Annual Transgender Day of Remembrance Honors Those Lost to Violence
Today is the tenth annual Transgender Day of Remembrance, which honors those of the transgender community lost to violence. Several recent incidents of violence against transgender individuals makes the day more poignant.
Yesterday, a former Memphis police office pleaded not guilty in the beating of a transwoman, Duanna Johnson, according to the Associated Press. The beating, which took place at a local Memphis jail, was caught on tape by a surveillance camera. At the beginning of this month Johnson was shot and killed in Memphis by an unknown assailant.
Friday night, Lateisha Green was shot and killed outside a house party in Syracuse, according to Edge Boston. Though an investigation is underway, Transgender Legal Defense and Education Fund Executive Director Michael Silverman told Edge Providence that "Lateisha's senseless death demonstrates the increased risk of violence transgender people face."
According to Edge Boston, at least 15 people have been murdered in transgender related hate crimes this year.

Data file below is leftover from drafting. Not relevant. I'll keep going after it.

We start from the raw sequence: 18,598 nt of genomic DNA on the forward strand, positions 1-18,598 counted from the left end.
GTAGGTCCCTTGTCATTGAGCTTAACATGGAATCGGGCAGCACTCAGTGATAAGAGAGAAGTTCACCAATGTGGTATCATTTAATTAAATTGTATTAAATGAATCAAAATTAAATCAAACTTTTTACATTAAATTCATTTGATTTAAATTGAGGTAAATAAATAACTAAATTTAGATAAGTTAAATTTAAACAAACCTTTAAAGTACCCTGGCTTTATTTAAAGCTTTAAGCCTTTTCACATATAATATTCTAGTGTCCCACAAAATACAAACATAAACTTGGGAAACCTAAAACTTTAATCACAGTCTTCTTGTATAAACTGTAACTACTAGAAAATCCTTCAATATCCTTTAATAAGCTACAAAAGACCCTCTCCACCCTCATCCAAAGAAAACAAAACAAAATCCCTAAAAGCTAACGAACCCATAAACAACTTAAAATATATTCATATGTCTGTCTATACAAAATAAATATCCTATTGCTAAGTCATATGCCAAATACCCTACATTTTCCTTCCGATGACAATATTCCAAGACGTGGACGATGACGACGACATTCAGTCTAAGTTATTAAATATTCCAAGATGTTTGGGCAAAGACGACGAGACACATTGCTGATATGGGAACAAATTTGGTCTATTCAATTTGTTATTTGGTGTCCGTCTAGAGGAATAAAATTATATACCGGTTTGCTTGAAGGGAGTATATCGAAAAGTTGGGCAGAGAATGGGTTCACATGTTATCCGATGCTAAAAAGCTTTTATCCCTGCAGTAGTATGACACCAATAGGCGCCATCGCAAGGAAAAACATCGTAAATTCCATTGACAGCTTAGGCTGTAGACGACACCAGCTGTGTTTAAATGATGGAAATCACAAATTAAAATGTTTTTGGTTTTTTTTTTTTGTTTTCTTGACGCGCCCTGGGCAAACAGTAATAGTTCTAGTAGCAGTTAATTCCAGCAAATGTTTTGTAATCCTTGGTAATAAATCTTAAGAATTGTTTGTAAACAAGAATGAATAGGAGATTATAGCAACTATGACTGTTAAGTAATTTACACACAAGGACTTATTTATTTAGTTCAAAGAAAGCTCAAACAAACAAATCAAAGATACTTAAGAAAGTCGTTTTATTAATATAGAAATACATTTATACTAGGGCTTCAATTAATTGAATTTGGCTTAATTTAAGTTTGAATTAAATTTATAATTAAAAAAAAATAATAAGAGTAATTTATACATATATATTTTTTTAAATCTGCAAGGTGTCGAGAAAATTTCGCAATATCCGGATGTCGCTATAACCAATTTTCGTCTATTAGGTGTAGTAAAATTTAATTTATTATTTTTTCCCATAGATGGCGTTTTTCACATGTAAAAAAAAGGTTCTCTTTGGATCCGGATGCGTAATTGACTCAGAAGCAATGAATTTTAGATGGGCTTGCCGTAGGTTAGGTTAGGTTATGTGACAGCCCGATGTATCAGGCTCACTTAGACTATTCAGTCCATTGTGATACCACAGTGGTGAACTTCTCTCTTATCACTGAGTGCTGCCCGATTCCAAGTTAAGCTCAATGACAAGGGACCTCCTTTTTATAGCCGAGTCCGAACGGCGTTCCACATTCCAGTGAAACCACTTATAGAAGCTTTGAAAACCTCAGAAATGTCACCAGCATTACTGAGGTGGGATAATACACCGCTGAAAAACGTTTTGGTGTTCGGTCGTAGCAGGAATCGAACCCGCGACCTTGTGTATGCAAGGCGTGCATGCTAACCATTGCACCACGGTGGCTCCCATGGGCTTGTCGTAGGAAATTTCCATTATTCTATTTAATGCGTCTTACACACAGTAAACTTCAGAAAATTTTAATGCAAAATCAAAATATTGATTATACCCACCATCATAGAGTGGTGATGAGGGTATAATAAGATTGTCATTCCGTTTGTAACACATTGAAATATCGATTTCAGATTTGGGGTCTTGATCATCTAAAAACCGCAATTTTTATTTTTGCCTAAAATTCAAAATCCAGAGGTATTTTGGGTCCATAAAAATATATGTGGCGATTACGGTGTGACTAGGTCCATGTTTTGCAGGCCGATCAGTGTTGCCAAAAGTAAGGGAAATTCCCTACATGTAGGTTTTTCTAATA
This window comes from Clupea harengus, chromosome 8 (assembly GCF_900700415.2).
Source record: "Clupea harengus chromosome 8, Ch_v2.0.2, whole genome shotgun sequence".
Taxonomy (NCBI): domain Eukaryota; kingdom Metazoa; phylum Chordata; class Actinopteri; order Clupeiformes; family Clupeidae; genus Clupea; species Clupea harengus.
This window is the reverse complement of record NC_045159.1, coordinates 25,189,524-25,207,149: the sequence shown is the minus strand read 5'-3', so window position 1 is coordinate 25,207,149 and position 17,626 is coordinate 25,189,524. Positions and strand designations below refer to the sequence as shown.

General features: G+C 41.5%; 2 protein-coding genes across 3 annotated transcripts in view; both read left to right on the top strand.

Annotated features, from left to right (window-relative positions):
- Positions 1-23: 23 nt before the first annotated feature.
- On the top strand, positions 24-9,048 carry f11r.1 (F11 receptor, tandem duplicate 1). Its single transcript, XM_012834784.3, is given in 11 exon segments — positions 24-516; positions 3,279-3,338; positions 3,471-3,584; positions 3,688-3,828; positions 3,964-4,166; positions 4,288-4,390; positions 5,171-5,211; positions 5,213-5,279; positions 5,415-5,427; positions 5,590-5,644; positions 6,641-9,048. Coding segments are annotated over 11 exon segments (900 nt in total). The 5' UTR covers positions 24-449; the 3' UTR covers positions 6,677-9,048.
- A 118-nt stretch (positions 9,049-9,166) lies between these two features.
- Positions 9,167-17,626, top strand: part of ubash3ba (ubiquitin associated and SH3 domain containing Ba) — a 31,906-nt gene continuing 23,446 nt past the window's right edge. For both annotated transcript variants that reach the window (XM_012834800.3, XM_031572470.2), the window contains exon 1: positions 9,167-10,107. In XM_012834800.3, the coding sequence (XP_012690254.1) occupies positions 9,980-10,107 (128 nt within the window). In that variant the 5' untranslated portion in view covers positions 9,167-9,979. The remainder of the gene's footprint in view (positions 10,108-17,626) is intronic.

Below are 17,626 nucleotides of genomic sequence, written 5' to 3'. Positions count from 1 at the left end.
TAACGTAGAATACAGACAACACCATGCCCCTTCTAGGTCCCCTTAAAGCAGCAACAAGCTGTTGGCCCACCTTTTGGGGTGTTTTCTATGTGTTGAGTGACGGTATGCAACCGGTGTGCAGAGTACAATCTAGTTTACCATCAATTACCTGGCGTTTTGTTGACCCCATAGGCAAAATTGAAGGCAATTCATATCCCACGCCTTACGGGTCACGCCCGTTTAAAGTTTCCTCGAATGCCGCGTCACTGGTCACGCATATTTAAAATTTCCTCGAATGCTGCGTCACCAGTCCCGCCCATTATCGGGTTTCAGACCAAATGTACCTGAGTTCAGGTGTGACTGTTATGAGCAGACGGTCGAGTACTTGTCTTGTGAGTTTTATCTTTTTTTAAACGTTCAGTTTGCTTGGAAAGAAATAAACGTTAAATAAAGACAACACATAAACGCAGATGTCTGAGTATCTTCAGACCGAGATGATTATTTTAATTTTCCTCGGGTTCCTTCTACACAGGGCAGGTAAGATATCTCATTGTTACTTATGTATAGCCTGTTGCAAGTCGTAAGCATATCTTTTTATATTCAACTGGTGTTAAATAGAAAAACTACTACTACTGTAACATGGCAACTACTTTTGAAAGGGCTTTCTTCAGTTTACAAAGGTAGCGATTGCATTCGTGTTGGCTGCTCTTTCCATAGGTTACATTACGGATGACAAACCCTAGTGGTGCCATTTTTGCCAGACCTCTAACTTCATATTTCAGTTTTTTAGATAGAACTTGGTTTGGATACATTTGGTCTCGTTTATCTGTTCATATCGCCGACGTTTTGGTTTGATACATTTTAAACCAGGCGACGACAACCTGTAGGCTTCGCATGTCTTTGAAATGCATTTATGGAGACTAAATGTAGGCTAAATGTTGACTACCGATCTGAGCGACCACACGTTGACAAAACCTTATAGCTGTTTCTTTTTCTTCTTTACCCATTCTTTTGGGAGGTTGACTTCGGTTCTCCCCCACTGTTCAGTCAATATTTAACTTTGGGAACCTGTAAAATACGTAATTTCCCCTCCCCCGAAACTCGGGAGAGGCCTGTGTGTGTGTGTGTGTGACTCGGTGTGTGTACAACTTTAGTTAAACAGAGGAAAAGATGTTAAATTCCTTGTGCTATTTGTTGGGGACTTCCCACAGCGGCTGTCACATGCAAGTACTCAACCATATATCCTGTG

Media Resources: The Associated Press 11/20/08; Edge Boston 11/19/08; Edge Providence 11/19/08
12/9/2013 Mixed Results for Afghanistan's Anti-Violence Against Women Law - The United Nations Assistance Mission in Afghanistan (UNAMA) and the Office of the UN High Commissioner for Human Rights (OHCHR) released their annual report on violence against women in Afghanistan yesterday, revealing mixed results of the country's Elimination of Violence against Women Law.
"A Way to Go: An Update on Implementation of the Law on the Elimination of Violence against Women in Afghanistan [PDF]," found that there was a 28 percent increase in reports of violence against women from 2012 to 2013 , but only 17 percent of those were prosecuted under EVAW - a small 2 percent increase from last year.
The law, which was issued by the executive decree of President Hamid Karzai in 2009, criminalizes 22 acts of violence against women and specifies punishment for perpetrators. . . .